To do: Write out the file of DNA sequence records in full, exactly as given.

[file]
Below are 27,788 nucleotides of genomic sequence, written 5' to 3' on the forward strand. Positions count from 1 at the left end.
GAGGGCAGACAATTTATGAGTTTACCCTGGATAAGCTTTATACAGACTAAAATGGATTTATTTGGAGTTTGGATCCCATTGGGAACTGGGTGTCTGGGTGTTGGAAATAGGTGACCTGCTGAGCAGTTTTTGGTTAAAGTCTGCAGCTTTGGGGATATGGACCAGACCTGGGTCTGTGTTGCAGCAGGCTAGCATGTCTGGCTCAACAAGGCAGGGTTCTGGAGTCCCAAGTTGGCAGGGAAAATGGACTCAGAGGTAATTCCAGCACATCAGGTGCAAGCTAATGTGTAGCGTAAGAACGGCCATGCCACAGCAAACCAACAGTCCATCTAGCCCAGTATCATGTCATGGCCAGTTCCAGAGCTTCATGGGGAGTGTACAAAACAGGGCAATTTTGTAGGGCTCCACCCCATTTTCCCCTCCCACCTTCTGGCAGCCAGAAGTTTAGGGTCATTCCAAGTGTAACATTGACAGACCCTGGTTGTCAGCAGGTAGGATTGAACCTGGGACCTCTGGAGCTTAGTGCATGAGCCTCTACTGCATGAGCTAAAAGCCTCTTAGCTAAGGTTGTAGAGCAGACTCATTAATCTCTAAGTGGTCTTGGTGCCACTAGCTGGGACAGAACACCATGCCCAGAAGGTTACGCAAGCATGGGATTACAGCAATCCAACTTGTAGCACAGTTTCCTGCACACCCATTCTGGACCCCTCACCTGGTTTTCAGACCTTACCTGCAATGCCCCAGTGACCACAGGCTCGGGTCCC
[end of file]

Below are 27,788 nucleotides of genomic sequence, written 5' to 3' on the forward strand. Positions count from 1 at the left end.
GAGGGCAGACAATTTATGAGTTTACCCTGGATAAGCTTTATACAGACTAAAATGGATTTATTTGGAGTTTGGATCCCATTGGGAACTGGGTGTCTGGGTGTTGGAAATAGGTGACCTGCTGAGCAGTTTTTGGTTAAAGTCTGCAGCTTTGGGGATATGGACCAGACCTGGGTCTGTGTTGCAGCAGGCTAGCATGTCTGGCTCAACAAGGCAGGGTTCTGGAGTCCCAAGTTGGCAGGGAAAATGGACTCAGAGGTAATTCCAGCACATCAGGTGCAAGCTAATGTGTAGCGTAAGAACGGCCATGCCACAGCAAACCAACAGTCCATCTAGCCCAGTATCATGTCATGGCCAGTTCCAGAGCTTCATGGGGAGTGTACAAAACAGGGCAATTTTGTAGGGCTCCACCCCATTTTCCCCTCCCACCTTCTGGCAGCCAGAAGTTTAGGGTCATTCCAAGTGTAACATTGACAGACCCTGGTTGTCAGCAGGTAGGATTGAACCTGGGACCTCTGGAGCTTAGTGCATGAGCCTCTACTGCATGAGCTAAAAGCCTCTTAGCTAAGGTTGTAGAGCAGACTCATTAATCTCTAAGTGGTCTTGGTGCCACTAGCTGGGACAGAACACCATGCCCAGAAGGTTACGCAAGCATGGGATTACAGCAATCCAACTTGTAGCACAGTTTCCTGCACACCCATTCTGGACCCCTCACCTGGTTTTCAGACCTTACCTGCAATGCCCCAGTGACCACAGGCTCGGGTCCC